The trial court found the water system to be real property and, we think, correctly so, as the easements for the water mains, connecting lines and lateral lines come within the rationale of Civil Code section 662.1 It is impractical, if not impossible, to separate the water pipes buried under the ground pursuant to the easement, from the easement itself. It is also quite clear that the parties intended the pipelines and the easements for the pipelines to be treated as a unit. Under very similar circumstances the Supreme Court held, in Robinson v. City of Glendale, 182 Cal. 211, at page 213, 187 P. 471, at page 742, that ‘the pipe-lines and that easements therefor, * * * are real estate and not personal property.’ (See Southern Pac. Co. v. Spring Valley Water Co., 173 Cal. 291, 296, 159 P. 865, L.R.A.1917E, 680; Trask v. Moore, 24 Cal.2d 365, 368, 149 P.2d 854.)

Treating the water system as real property, that is, as an incorporeal hereditament, disposes of appellant's argument that the statute of limitations applicable to a conversion of personal property applies, but there remains appellant's contention that the cross-complaint states a cause of action ‘for trespass upon or injury to real property,’ within the three-year limitation of subdivision 2 of section 338. Precisely this question was raised in Frustuck v. City of Fairfax, supra, 212 Cal.App.2d 345, 28 Cal.Rptr. 357. The court concluded, at page 374, 28 Cal.Rptr. at page 375:

'* * *, we are satisfied that section 338, subdivision 2, applies to acts of trespass or injury to property which do not involve the taking or damaging of private property for a public use pursuant to article I, section 14 of the California Constitution.'

The court reasoned that

'* * * acts constituting inverse condemnation amount to more than those of simple trespass. The former involve the taking or damaging of real property for a public use. When an act of trespass amounts to a taking or damaging for a public use it is more than a mere trespass On an interest in land, but it takes from the owner of the land something necessary and essential to the use and enjoyment of the property and thus results in the taking away of a valuable property right.' (P. 374, 28 Cal.Rptr. p. 375.)

In light of the foregoing persuasive analysis of the distinction between trespass and inverse condemnation resulting from the taking of real property, we hold that the trial court here correctly applied the five-year statute of limitations to respondent's cross-complaint for damages resulting from inverse condemnation.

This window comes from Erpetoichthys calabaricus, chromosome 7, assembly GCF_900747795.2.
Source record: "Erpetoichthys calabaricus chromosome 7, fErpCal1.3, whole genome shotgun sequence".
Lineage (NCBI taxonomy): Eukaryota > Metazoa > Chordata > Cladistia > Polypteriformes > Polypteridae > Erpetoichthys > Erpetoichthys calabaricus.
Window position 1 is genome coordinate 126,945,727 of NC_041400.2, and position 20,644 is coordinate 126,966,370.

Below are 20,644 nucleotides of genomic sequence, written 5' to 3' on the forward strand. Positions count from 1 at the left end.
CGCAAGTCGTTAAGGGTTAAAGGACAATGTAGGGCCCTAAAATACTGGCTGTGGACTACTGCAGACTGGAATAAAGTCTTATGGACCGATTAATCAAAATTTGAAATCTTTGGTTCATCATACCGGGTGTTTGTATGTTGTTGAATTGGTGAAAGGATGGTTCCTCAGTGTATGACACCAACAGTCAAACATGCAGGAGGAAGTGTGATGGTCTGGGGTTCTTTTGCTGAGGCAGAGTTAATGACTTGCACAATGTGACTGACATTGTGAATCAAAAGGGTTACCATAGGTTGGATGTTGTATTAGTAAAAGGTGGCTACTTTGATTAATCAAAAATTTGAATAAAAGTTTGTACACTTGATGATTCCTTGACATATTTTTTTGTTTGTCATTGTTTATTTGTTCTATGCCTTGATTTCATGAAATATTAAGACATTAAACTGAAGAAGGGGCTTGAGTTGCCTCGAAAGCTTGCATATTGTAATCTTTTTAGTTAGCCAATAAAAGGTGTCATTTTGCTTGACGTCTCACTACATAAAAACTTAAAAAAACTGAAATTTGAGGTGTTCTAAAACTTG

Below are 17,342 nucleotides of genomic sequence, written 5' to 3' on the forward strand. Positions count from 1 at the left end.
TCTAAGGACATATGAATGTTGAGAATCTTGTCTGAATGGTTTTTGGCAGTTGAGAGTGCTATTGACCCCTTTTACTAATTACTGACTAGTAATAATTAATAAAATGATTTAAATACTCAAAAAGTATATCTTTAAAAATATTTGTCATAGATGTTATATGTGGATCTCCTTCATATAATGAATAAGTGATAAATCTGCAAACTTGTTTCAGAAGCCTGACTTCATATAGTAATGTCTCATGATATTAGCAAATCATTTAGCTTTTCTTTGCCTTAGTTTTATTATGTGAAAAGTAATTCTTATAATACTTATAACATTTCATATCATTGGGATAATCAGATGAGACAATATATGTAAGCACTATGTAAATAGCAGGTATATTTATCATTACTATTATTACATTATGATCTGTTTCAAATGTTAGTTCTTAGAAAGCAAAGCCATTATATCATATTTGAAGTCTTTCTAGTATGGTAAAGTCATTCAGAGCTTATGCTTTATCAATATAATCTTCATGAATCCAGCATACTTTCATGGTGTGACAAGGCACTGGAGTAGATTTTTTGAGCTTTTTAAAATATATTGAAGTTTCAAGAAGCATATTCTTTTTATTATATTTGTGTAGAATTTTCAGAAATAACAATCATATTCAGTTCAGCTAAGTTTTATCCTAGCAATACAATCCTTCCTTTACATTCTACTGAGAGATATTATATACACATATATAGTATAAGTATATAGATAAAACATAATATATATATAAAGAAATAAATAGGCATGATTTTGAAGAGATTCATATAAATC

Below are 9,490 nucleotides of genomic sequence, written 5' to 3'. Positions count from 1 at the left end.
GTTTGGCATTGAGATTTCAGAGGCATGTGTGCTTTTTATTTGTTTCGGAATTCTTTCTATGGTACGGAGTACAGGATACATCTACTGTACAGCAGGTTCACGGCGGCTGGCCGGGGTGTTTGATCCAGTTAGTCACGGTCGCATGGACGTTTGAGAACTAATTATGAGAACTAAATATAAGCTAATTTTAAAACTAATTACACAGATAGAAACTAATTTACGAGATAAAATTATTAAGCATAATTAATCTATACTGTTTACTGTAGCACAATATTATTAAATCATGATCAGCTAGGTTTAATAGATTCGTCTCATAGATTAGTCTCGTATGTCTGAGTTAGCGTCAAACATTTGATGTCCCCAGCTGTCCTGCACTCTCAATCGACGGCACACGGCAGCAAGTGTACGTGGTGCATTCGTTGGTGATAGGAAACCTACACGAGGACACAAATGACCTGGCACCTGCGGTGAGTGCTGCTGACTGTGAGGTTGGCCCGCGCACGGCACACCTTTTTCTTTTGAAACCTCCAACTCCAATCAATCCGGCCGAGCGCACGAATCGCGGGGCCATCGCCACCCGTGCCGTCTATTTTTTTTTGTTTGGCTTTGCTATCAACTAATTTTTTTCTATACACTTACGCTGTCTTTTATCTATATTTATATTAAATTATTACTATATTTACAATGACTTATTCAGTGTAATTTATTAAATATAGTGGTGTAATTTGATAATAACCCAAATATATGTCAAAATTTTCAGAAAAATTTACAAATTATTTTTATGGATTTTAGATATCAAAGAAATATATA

Appellant sought to impeach respondent's testimony concerning the value of the property by three documents: a letter from an attorney on behalf of his client submitting terms and conditions for an offer to purchase the water system, an assignment by respondent to the attorney, and a bill of sale. The court refused to admit the documents upon the ground respondent had not testified to the value of the property so that the proffered evidence was improper impeachment. The court was in error, in that respondent did testify as to cost price of the facilities in place, which was some evidence of value. However, as the court also pointed out, negotiations between the proposed purchaser and respondent were never consummated; the offer setting forth a sale price was contained in the attorney's letter to respondent, it was not respondent's offer. Insofar as the record reflects, the bill of sale and the assignment, although signed, were never delivered. Thus the documents do not constitute a statement of value by respondent that would impeach his testimony concerning the cost of the improvements in place. (People ex rel. Dept. of Public Works v. Graziadio, 231 Cal.App.2d 525, 532, 42 Cal.Rptr. 29.)

Appellant argues that the evidence was not offered to prove value or the truth of the inference, but to impeach respondent. Even if admissible for this limited purpose, any error in excluding the documents does not justify a reversal in the light of the entire record. That is to say, if the three proffered exhibits, marked for identification, had been received in evidence, their impact upon respondent's credibility would not have impelled a rejection of his testimony. We do not believe a different judgment would have resulted had the documents been received in evidence. (Calif.Const. art. VI, s 4 1/2.)

Finally, appellant assigns as error the allowance of interest from the date of taking. We cannot agree that because the parties could not arrive at a sale price the allowance of interest from the time appellant took possession of the property is inequitable. Appellant had use of the property from the date of taking, it collected and retained all revenues, and paid nothing to respondent. In any event, the question is set to rest in Youngblood v. Los Angeles County Flood Control Dist., 56 Cal.2d 603, 15 Cal.Rptr. 904, 364 P.2d 840, where an inverse condemnor contended, as does appellant here, that because damages were unliquidated, interest on the judgment should run only from the date of entry of the judgment. The Supreme Court held, at page 611, 15 Cal.Rptr. at page 908, 364 P.2d at page 844, that where

'private property is taken or damaged entitling an owner to a recovery in inverse condemnation, he is further entitled, as in an action for condemnation, to his interest at the legal rate on the amount of damages suffered and that such interest should be computed from the time of injury, and not merely from time of entry of the judgment.' The judgment is affirmed.

FOOTNOTES

1.  ‘A thing is deemed to be incidental or appurtenant to land when it is by right used with the land for its benefit, as in the case of a way, a watercourse, or of a passage for light, air, or heat from or across the land of another.’ (Civ.Code s 662.)

STONE, Justice.

CONLEY, P.J., and McMURRAY, J. pro tem., concur.*